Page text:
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Affordable living boost through build-to-rent

Property

Affordable living boost through build-to-rent

Build-to-rent projects in Brisbane may provide a blueprint for similar affordable housing on the Sunshine Coast. WORDS: Tracey Johnstone.

Ignition strategies for the residential building industry are coming thick and fast including the Queensland government’s recent Build-To-Rent pilot project announcement.

Build-to-rent is where developers build apartment blocks, not to sell but solely to rent. It is an affordable housing strategy already seen in the USA and UK, trialled in Sydney and Melbourne, and soon to appear in Brisbane’s CBD fringe suburbs Fortitude Valley and Newstead.

Urban Development Institute of Australia Queensland CEO Kirsty Chessher-Brown believes that with future demand, the same type of housing project may be built on the Sunshine Coast.

The Brisbane pilot project developers Frasers Property Australia and Mirvac will construct 750 apartments across two high-rise complexes with occupancy planned by 2023. Within the two complexes 240 apartments will be provided at a discount rent of about 20 per cent below the median rent for the area.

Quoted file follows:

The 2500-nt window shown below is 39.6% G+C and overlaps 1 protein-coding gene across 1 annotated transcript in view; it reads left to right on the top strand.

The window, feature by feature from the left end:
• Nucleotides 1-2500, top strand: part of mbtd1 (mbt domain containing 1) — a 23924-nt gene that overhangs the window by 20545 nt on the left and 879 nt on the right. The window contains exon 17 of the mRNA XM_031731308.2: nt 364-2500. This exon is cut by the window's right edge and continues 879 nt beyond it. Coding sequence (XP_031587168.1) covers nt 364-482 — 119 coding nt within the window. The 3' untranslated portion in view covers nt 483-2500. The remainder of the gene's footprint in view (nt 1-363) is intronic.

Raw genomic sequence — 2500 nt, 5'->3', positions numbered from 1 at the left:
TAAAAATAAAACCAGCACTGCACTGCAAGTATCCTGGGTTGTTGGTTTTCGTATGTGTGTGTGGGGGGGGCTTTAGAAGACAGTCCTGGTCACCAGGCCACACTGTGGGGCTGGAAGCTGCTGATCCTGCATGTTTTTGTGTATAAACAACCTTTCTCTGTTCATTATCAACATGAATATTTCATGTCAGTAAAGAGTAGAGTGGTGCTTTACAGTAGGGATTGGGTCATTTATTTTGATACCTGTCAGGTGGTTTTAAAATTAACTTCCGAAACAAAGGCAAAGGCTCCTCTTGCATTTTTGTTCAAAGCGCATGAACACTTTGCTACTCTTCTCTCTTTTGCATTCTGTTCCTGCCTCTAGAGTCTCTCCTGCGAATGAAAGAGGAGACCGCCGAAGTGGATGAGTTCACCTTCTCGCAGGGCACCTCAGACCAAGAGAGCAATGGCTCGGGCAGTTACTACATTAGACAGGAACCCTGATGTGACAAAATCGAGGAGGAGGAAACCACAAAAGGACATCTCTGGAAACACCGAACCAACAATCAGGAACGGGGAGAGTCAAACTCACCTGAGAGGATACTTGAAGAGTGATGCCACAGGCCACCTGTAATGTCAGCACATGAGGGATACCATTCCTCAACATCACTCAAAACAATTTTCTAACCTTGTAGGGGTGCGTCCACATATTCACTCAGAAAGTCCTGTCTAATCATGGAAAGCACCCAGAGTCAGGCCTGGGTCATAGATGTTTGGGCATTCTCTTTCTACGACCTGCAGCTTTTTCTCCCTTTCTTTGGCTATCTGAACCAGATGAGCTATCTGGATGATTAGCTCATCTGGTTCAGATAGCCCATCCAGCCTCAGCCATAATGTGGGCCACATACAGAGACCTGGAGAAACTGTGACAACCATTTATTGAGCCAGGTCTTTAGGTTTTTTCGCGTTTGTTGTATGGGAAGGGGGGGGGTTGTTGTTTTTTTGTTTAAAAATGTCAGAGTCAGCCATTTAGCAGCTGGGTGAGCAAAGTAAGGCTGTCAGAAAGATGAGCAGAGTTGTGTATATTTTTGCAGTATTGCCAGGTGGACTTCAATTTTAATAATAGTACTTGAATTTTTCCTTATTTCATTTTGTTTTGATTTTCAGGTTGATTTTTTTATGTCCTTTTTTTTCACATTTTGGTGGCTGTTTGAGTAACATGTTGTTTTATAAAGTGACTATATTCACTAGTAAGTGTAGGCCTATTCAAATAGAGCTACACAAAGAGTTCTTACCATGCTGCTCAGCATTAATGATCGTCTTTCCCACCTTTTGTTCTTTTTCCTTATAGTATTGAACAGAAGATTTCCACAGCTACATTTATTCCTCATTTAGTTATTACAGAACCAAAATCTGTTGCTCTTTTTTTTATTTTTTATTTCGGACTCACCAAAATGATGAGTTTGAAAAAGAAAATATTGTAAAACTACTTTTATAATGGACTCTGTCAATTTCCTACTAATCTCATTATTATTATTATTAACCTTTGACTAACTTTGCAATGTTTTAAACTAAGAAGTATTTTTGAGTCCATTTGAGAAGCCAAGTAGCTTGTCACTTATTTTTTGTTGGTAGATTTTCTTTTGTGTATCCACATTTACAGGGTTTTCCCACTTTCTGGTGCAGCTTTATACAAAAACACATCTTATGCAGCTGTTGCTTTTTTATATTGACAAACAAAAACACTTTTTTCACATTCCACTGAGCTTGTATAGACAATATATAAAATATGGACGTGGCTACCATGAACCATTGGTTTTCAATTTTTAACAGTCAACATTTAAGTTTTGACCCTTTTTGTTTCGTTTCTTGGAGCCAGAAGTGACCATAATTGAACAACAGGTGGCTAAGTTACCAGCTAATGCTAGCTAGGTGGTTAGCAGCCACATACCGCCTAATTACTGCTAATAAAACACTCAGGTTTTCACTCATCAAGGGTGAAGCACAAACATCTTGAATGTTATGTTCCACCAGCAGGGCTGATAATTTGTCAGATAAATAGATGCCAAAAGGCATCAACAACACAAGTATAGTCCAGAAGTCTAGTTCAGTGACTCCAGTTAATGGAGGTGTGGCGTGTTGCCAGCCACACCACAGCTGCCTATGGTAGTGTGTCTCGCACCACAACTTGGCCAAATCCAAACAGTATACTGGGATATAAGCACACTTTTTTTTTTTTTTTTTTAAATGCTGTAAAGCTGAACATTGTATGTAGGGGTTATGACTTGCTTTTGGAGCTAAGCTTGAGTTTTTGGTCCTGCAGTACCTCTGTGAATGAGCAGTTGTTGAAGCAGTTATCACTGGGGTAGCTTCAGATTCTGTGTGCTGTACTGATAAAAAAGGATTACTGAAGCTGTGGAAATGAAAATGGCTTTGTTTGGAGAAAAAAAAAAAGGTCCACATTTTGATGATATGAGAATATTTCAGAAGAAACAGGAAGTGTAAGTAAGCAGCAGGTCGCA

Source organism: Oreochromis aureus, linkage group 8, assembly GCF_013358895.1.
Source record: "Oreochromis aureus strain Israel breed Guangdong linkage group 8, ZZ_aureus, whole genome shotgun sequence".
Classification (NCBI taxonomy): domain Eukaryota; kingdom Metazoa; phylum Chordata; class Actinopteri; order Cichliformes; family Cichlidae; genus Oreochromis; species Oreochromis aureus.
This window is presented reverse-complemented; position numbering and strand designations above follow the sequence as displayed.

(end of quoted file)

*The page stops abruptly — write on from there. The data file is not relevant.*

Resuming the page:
This dwelling type provides secure, long-term rental accommodation for tenants who are unlikely to qualify for social housing, but still need affordable living options.

Minister Grace Grace says, “We will meet part of the rent cost for the affordable homes to allow a discounted market rate to be offered to eligible tenants like health and emergency service workers.”

Unlike build-to-buy projects, which need to secure a majority of individual apartment pre-sales before commencing construction, the residential development is held by the developer for about 20 years. For this pilot project the owners will be Frasers and Mirvac.

“It gets people into the inner city and gives them the opportunity to rent close to where they work, gives them access to higher frequency public transport and employment,” Ms Chessher-Brown says.

“The build-to-rent model (also) has some real benefits around the type of amenity that is offered in those buildings.”

These amenities include communal areas such a swimming pool and shared barbecue facilities, which people may have had if they were living in a detached house.

The first stage of the pilot project will be used to test different locations and build-to-rent models. “Then I expect it will be an asset class that will form part of our future cities,” Ms Chessher-Brown says.

Employment opportunities, institutional investment interest and available holdings will drive build-to-rent in regional cities.

“The Sunshine Coast’s strong interest and emerging track record in education and health would be two industries that I think will drive the demand for this type of product,” Ms Chessher-Brown adds.

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